For this is the covenant that I will make with the house of Israel after that time, declares the Lord: I will put my laws in their minds and write them on their hearts. I will be their God, and they will be my people.

Hebrews 10:16

Αὕτη ἡ διαθήκη ἣν διαθήσομαι πρὸς αὐτοὺς μετὰ τὰς ἡμέρας ἐκείνας, λέγει Κύριος· διδοὺς νόμους μου ἐπὶ καρδίας αὐτῶν, καὶ ἐπὶ τὴν διάνοιαν αὐτῶν ἐπιγράψω αὐτούς,

This is the covenant I will make with them after those days, says the Lord: I will put My laws on their hearts and write them on their minds

Why this difference? Because in the first time the prophecy is quoted, it is introduced by:

Hebrews 8:8-9

But finding fault with His people, He says: Look, the days are coming, says the Lord, when I will make a new covenant with the house of Israel and with the house of Judah — not like the covenant that I made with their ancestors on the day I took them by their hands to lead them out of the land of Egypt. I disregarded them, says the Lord, because they did not continue in My covenant.

So for the first quote, it is rendered as a criticism against the House of Israel, while in the second quote, it is rendered as a possible promise to all. The second rendering is retrofitting to enable interpretation as fulfilment in the NT.

As for Psalms, if you look, for example, at Psalm 8:4-8

4 What is man, that thou art mindful of him? and the son of man, that thou visitest him?

5 For thou hast made him a little lower than the angels, and hast crowned him with glory and honour.

6 Thou madest him to have dominion over the works of thy hands; thou hast put all things under his feet:

7 All sheep and oxen, yea, and the beasts of the field;

8 The fowl of the air, and the fish of the sea, and whatsoever passeth through the paths of the seas.

And as quoted in Hebrews 2:6-8

6 διεμαρτύρατο δέ πού τις λέγων Τί ἐστιν ἄνθρωπος ὅτι μιμνῄσκῃ αὐτοῦ; ἢ υἱὸς ἀνθρώπου ὅτι ἐπισκέπτῃ αὐτόν;

7 ἠλάττωσας αὐτὸν βραχύ τι παρ’ ἀγγέλους, δόξῃ καὶ τιμῇ ἐστεφάνωσας αὐτόν,

8 πάντα ὑπέταξας ὑποκάτω τῶν ποδῶν αὐτοῦ. ἐν τῷ γὰρ ὑποτάξαι αὐτῷ τὰ πάντα οὐδὲν ἀφῆκεν αὐτῷ ἀνυπότακτον. νῦν δὲ οὔπω ὁρῶμεν αὐτῷ τὰ πάντα ὑποτεταγμένα·

6 But one in a certain place testified, saying, What is man, that thou art mindful of him? or the son of man that thou visitest him?

7 Thou madest him a little lower than the angels; thou crownedst him with glory and honour, and didst set him over the works of thy hands:

8 Thou hast put all things in subjection under his feet. For in that he put all in subjection under him, he left nothing that is not put under him. But now we see not yet all things put under him.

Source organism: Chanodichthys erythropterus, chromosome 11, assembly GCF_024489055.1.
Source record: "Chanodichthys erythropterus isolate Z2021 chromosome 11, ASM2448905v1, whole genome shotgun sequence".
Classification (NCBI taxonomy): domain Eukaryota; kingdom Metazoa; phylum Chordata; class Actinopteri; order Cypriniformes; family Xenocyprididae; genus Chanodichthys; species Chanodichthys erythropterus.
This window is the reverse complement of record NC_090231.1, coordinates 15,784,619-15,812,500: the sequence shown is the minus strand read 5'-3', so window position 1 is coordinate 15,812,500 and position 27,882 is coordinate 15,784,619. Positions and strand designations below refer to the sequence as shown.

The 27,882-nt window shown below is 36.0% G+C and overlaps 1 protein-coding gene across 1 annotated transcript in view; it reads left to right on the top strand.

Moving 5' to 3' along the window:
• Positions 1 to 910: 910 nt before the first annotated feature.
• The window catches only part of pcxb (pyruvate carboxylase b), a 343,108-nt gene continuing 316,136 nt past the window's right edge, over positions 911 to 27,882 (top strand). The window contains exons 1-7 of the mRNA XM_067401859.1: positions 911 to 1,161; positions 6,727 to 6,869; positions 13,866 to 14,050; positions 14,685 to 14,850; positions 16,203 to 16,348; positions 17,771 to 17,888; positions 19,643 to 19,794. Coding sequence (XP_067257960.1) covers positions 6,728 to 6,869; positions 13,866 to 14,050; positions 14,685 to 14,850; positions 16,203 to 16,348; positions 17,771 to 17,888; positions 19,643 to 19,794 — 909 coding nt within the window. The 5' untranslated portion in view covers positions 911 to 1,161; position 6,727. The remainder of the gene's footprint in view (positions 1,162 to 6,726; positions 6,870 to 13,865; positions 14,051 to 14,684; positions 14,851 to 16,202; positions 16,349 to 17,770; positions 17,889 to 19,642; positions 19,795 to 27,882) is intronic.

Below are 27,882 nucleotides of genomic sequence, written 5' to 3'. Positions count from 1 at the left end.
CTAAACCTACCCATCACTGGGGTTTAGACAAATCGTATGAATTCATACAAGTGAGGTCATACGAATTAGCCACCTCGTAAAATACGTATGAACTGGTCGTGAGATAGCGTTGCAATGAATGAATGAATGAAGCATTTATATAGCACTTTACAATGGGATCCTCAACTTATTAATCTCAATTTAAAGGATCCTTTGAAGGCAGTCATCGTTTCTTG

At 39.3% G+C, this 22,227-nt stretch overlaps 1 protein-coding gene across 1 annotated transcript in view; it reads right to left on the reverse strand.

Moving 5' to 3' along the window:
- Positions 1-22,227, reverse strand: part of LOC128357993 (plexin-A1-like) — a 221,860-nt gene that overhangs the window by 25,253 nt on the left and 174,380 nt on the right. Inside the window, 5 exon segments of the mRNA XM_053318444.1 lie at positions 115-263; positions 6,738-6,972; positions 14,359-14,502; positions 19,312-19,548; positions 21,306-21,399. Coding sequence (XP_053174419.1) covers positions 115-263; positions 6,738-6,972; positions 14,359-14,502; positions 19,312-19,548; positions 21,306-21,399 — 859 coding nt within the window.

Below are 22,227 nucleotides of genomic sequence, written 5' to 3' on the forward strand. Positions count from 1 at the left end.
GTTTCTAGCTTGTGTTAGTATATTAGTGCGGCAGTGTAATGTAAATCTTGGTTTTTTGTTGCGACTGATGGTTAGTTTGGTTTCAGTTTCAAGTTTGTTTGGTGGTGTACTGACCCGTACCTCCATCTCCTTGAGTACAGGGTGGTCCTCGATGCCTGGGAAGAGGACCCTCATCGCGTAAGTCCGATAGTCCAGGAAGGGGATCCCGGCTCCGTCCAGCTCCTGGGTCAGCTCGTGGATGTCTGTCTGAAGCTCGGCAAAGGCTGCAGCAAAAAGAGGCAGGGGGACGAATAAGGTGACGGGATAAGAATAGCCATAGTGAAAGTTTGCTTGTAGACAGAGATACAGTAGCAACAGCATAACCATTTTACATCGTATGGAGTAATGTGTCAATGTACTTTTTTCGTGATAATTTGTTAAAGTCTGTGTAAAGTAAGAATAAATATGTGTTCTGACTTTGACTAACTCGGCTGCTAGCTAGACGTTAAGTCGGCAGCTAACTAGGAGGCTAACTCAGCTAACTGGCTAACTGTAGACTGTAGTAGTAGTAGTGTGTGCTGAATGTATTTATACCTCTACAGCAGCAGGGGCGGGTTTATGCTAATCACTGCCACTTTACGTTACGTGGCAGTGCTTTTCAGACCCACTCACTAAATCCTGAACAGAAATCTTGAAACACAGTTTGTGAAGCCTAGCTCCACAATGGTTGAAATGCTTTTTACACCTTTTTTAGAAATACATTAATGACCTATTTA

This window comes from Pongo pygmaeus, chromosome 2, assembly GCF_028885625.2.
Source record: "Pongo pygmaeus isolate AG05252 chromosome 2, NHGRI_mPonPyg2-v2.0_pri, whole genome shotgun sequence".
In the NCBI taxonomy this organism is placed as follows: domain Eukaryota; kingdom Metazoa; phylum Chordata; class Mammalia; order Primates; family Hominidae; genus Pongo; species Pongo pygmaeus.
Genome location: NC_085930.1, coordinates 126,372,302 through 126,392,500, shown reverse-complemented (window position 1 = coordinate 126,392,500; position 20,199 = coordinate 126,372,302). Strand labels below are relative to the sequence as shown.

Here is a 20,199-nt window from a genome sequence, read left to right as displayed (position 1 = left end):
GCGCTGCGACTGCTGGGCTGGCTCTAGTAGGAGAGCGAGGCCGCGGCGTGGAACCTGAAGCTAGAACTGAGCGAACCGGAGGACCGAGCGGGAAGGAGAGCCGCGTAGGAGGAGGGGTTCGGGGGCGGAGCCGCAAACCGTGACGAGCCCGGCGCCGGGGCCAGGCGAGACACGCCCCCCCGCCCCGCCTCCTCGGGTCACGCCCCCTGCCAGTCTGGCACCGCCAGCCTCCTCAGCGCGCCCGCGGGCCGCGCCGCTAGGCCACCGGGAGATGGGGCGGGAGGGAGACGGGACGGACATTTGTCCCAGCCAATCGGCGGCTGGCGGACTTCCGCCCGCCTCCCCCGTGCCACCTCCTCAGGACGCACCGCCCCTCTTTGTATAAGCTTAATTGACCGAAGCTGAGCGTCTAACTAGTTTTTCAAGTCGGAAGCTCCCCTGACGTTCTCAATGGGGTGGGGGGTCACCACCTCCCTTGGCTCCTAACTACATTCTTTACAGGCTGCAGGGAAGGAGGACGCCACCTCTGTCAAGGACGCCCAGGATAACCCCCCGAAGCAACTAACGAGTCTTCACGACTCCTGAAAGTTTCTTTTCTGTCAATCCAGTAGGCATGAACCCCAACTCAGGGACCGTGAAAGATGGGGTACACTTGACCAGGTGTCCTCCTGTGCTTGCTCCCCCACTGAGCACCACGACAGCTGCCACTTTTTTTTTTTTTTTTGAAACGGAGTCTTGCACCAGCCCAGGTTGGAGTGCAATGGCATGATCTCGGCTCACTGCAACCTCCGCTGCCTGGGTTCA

In the Hebrews quote, the "inconvenient" animal references to Genesis are deleted, so that the quote is molded to be interpretable as applying to a messiah by "man" and "son of man".

However, in the original Hebrew text, the words adam and "ben'adam" mean (children of) human being(s) of either gender. In the Greek rendering, the author takes advantage of the dualistic form of the nominative singular masculine ἄνθρωπος and the genitive singular masculine ἀνθρώπου, while there is no reason to do so other than fitting the quote to fulfil messianic prophecy. With those alterations, verse 6 and onwards is turned from a description of what was already done to man into a prediction.

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    The author of Hebrews might not have done well on SE. Often he begins, "Somewhere it says...". Perhaps the letter is more preaching than biblical exposition. – Mike Borden May 3 at 11:37
  • Perhaps, but still it is part of the canon and one of the primary sources for messianic attestation. – Codosaur May 3 at 11:49
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    Yup. Just don't forget who the letter is written to. The author probably doesn't need to spell out a lot of commonly held beliefs within his audience. – Mike Borden May 3 at 12:06
  • I'm curious, how did you reach the conclusion that at the time of writing these were actually commonly held? The oldest manuscript dates from the 1st century CE, and there were many NonTrinarian sects at that time. – Codosaur May 3 at 12:12
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    I only mean the messianic nature of some psalms (like Psalm 2), for example not the whole trinitarian content. Much typology is expounded as though it were unfamiliar yet Melchizedek is treated as though there were a common knowledge base. – Mike Borden May 3 at 13:49